Tag Archives: brexit

Electioneering versus Governing

The next UK General Election will be held on 8 June 2017 – just over 2 years since the last one despite the establishment of 5 year parliamentary terms under the Fixed-term Parliaments Act 2011. The argument made by Prime Minister Theresa May was that this was,

“…the only way to guarantee certainty and security for years ahead”.

Yet will this guarantee certainty? Well, one certainty seems to be the ever increasing popularity, by politicians, of elections and referendums. A quick search shows how many elections have been held across the UK since 2010 with a particular peak of elections and significant referendums since 2014.

Elections since 2010:
2010 UK General Election
2010 English Local Elections (32 London boroughs, 36 metropolitan boroughs, 76 second-tier district authorities, 20 unitary authorities and various Mayoral posts)
2011 UK Voting System Referendum
2011 Welsh Devolution Referendum
2011 Northern Ireland Local Elections
2011 English Local Elections (36 Metropolitan boroughs, 194 Second-tier district authorities, 49 unitary authorities and various mayoral post)
2012 Scottish Local Elections
2012 Welsh Local Elections
2012 English Local Elections (28 English local authorities, three mayoral elections including the London mayoralty)
2012 London Assembly Elections
2013 English Local Elections (27 non-metropolitan county councils, eight unitary authorities and 2 mayoral elections)
2014 European Parliament Election
2014 Scottish Independence Referendum
2014 Northern Ireland Local Elections
2014 English Local Elections (32 London boroughs, 36 metropolitan boroughs, 74 district/borough councils, 20 unitary authorities and a number of mayoral elections)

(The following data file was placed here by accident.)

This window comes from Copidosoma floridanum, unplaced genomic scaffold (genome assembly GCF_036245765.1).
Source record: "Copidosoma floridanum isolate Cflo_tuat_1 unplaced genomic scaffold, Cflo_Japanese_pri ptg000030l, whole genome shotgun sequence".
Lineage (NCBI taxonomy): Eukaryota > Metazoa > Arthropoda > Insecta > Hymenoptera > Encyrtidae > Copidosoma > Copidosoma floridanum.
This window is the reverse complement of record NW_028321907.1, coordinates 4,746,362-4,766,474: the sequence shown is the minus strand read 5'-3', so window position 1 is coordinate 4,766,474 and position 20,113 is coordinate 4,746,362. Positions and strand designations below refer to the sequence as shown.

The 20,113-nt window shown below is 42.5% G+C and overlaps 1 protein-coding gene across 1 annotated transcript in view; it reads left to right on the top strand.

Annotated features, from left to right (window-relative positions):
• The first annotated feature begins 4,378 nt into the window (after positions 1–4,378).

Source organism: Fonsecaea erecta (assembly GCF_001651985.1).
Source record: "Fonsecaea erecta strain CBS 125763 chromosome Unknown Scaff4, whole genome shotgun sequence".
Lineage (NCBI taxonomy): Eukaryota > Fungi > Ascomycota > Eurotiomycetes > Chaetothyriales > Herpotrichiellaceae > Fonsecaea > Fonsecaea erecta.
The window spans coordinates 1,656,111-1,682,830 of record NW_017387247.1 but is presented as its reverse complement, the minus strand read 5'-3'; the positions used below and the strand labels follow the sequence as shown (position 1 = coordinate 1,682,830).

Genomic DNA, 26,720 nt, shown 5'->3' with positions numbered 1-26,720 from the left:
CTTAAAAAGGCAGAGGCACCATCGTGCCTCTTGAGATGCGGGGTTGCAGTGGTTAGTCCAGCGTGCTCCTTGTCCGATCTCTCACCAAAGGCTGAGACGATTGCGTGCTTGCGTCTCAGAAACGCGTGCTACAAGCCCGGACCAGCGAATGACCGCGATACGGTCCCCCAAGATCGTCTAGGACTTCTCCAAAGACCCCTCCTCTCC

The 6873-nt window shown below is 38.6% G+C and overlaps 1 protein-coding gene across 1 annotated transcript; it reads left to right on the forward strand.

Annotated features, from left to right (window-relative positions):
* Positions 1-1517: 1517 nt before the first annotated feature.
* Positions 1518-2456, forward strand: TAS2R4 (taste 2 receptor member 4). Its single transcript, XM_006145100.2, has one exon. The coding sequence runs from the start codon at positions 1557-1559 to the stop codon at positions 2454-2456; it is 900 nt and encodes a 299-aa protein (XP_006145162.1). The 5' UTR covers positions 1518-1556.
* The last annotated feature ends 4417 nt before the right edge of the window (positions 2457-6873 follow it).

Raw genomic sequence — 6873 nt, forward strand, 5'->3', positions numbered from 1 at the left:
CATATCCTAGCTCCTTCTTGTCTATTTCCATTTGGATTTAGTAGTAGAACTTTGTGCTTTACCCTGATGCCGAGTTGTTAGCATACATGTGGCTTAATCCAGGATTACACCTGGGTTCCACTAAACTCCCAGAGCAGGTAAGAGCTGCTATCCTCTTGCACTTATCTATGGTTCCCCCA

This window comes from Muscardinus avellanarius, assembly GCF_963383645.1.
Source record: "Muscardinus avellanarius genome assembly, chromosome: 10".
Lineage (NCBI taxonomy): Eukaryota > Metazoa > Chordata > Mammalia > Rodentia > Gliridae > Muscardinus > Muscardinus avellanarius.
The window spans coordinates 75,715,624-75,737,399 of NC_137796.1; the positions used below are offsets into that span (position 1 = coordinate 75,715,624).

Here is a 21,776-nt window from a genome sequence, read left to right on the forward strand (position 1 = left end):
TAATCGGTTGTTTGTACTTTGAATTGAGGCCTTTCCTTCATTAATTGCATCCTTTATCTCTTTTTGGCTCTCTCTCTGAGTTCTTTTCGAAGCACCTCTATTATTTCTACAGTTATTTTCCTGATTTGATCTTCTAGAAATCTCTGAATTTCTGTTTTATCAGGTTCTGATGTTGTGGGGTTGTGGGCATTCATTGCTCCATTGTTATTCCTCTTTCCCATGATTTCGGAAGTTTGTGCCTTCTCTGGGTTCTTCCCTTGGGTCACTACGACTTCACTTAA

2015 UK Parliament Election
2015 English Local Elections (36 metropolitan boroughs, 194 second-tier districts, 49 unitary authorities and 6 mayoral elections)
2016 English Local Elections (124 local councils and 4 mayoral elections)
2016 Scottish Parliament Election
2016 Welsh Parliament Election
2016 Northern Ireland Assembly Election
2016 London Assembly Election
2016 EU Referendum
2017 Scottish Local Elections
2017 Welsh Local Elections
2017 English Local Elections (27 county councils, 7 unitary authorities, 1 metropolitan borough, 8 mayoral elections)
2017 UK Parliament Election
NB: Also 31 by-elections between 2010-2017 and many community council elections.

It could be argued that this is a good thing. It shows the vibrancy of our democracy and the increasing voice of citizens in influencing government policy. However, it poses many significant challenges for those who work in public policy and administration: the cost of electoral administration; the opportunity cost of elections and the risk of voter fatigue.

Not only do elections involve a lot of political planning and campaigning but they also require significant administration including the training and management of polling staff and count staff. An election is not something that can easily happen on a whim. It requires a lot of planning, coordination and, importantly, investment.

A second issue with elections is that they divert attention away from the development of public policy and the delivery of public services. Since 2014 in particular there have been significant votes involving all UK Political Parties including the 2014 Scottish Independence Referendum, the 2015 UK General Election, the 2016 EU Referendum and now the 2017 General Election. There is a huge opportunity cost involved in these major election campaigns – whilst campaigning and voting takes place our political representative, public officials and public service professionals are subject to purdah rules and must divert their energies from public service delivery to the major operational challenges of an election.